About two years ago I was walking out in Round Valley and saw a rider on a horse coming down a hill through the brush. I got to him just as he moved onto the road. Right away, I noticed that there was something a bit off with the horse’s gear—the rider was not using a bridle. The rider, Wayne Batty, was using nothing more than a rope harness that went around the horse’s head. I was amazed; how did you steer the horse without a bit in its mouth?
I asked Wayne if I might walk alongside as he rode. He agreed, and then began to talk about training and riding horses. I stuck with him for little over a mile before I had to turn back. I learned in that short period that Wayne was able to communicate with that horse with small nudges. The horse also communicated to him many things with its stance, ears, the cock of its head. Most importantly, I learned they both had built up a trust of each other. Wayne’s methods were not based on fear, it seemed, but something else.
It reminded me a lot of the fascinating and compelling The Man Who Listens to Horses, the autobiography of Monty Roberts, that shares Roberts’ life and his development of natural horsemanship methods. Unlike many training approaches which seek to break a horse’s will through harsh punishment-based methods that often veer into abuse, natural horsemanship employs methods that are much gentler and seek to build trust in the handler. Roberts can join up with (he doesn’t “break” horses) a wild or un-ridden horse, be up on the saddle calmly riding the animal, in an incredibly short period of time.
But Batty and Roberts aren’t the only ones practicing this. These methods have been around some time. One of the most famous practitioners and teachers is Buck Brannaman, who found his years of being severely physically abused by his father actually provided some insight into training horses.
Says Brannaman: “I’ve started horses since I was twelve years old and have been bit, kicked, bucked off and run over. I’ve tried every physical means to contain my horse in an effort to keep from getting myself killed. I started to realize that things would come much easier for me once I learned why a horse does what he does. This method works well for me because of the kinship that develops between horse and rider.”
Recently, a film was produced that looks at Brannaman’s life and methods. It’s called Buck and is worth every minute. If you love horses, you’ll love this movie. If you have a horse and think you might want to learn these methods, or just want to watch and listen, you might want to check out Brannaman’s teaching schedule at his site brannaman.com. He travels all over the country and is likely to hold a class within driving distance.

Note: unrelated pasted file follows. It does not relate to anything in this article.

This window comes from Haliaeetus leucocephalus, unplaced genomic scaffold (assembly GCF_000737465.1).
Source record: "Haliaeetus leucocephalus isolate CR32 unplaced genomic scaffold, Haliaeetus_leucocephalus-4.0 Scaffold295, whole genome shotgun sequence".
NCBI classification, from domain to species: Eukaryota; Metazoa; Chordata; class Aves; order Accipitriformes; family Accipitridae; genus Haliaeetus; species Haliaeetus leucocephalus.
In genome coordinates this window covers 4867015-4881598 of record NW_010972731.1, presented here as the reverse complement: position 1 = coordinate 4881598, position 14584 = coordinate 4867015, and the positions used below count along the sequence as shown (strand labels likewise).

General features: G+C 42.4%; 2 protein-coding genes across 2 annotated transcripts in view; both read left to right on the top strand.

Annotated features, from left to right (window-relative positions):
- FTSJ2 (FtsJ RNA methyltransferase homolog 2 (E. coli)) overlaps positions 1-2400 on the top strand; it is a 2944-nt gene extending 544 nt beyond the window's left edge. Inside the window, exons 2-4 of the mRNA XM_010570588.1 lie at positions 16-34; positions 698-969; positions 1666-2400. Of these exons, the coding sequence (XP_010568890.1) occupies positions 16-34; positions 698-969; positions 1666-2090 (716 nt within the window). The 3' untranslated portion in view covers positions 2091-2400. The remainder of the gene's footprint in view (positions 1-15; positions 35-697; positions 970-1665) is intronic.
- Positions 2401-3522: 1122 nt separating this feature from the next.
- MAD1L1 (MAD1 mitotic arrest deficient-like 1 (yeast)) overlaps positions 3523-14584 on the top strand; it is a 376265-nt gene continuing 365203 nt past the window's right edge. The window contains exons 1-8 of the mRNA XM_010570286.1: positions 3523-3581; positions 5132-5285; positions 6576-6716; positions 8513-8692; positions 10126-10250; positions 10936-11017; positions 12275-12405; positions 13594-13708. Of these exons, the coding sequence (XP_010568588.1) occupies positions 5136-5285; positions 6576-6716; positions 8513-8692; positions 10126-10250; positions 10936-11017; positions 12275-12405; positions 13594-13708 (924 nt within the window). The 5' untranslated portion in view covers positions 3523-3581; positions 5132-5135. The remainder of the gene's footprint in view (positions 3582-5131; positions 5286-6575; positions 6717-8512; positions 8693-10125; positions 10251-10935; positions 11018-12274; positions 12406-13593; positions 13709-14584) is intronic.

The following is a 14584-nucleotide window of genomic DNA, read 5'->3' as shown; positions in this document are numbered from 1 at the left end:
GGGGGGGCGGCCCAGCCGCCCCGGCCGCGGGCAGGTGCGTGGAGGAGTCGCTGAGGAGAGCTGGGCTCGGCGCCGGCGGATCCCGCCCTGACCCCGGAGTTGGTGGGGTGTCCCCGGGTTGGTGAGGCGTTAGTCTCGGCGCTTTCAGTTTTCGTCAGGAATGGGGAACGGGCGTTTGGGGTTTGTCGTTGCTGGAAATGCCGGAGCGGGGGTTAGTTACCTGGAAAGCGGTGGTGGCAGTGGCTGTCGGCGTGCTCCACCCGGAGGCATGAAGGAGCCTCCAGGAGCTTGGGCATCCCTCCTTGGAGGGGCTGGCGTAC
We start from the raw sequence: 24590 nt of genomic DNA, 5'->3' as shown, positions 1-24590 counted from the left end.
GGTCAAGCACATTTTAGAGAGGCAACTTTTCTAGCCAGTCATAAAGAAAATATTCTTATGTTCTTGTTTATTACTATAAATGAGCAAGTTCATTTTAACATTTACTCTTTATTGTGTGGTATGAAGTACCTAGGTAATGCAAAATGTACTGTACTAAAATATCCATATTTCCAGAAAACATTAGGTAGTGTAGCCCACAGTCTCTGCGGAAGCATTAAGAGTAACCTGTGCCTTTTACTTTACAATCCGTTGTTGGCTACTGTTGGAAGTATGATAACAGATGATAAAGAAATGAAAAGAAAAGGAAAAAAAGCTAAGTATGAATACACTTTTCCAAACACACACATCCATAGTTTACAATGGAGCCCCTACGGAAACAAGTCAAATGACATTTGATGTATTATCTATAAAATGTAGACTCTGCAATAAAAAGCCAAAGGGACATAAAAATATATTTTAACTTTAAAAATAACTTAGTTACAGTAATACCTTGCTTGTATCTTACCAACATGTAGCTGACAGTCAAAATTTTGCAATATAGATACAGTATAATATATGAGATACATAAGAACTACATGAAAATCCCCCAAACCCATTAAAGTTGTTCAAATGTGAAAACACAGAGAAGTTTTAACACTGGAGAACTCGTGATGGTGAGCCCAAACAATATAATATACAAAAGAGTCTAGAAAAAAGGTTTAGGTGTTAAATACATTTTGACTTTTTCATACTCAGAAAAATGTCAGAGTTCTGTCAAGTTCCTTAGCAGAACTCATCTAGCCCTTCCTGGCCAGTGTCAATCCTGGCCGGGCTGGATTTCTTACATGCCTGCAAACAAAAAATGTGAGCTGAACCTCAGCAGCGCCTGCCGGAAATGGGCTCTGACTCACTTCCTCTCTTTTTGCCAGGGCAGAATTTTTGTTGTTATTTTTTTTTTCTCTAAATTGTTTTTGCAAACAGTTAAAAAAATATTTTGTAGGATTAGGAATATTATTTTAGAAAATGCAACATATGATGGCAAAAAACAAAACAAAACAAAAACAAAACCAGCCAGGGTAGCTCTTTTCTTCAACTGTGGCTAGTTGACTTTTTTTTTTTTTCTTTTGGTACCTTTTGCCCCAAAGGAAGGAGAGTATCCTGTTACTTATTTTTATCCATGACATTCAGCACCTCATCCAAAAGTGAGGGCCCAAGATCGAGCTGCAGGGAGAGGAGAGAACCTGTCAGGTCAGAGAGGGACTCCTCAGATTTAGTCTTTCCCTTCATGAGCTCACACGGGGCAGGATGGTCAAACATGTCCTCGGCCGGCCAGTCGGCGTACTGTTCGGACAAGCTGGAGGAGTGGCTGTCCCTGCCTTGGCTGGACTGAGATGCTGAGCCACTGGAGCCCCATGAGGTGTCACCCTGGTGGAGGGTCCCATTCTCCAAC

America The Vulnerable
A few years ago I received an email from my bank. At least, it looked legit to me. I opened it. It said it needed me to update some parts of my account and provided a link to the bank’s website. I clicked on the link, which took me to my bank’s website. At least, it looked exactly like my bank’s website. I entered my account number, login, and password. I made the requested changes and logged out.
Two days later, somebody in Spain cleared every penny out of my account—thousands of dollars stolen.
That email was a phishing (fishing) scam. The website had been a fake. I had willingly handed over my account number, login, and password to thieves.
Luckily, the bank insures such thefts. But the problem of information security remains. Thieves living in Spain, or Russia, or LA, or China, can rob me blind from their bedrooms in their pajamas. They can do this because our information processing nowadays is increasingly tied to the internet.
And they don’t just rob dopes like me, because it’s not just individual criminals who are in the business. Corporations and governments are in this business as well.
They steal billions of dollars of trade secrets, engineering designs, and other intellectual property from American companies through computer hacking. They steal military secrets. For example, the US Navy spent years and about $5 billion dollars to develop a quiet electric motor for submarines that would make them incredibly hard to find and track. Chinese spies stole that technology. The Navy then spent billions more to develop a new radar for their top-of-the-line Aegis Cruiser. Chinese spies stole that, too.
And they not only steal. Terrorists, crime organizations, and foreign governments can now insert malicious software into the computers that control, among other things, our electrical grid. They can use this in an attack, not just to shut the grid down for a while, but to destroy power generators. They can insert such software into our air traffic control system. Our train transportation systems. Our banks. They have already done this. They have already breached some of our most secure government systems.
It sounds too far-fetched to be true, but it’s reality. Joel Brenner, who has served as the former senior counsel at the National Security Agency (NSA), the national counterintelligence executive in the office of the director of National Intelligence, and as the NSA’s inspector general writes about what he’s seen in America The Vulnerable: Inside the New Threat Matrix of Digial Espionage, Crime, and Warfare. In the book, he explains the cyber threats to individuals, corporations, and the country and what we can do about it. If you want a fascinating look into the next phase of crime, espionage, and warfare, and an introduction to some of the things you need to do to protect yourself and your company, and what we need to do as a nation, you’ll want to read this book.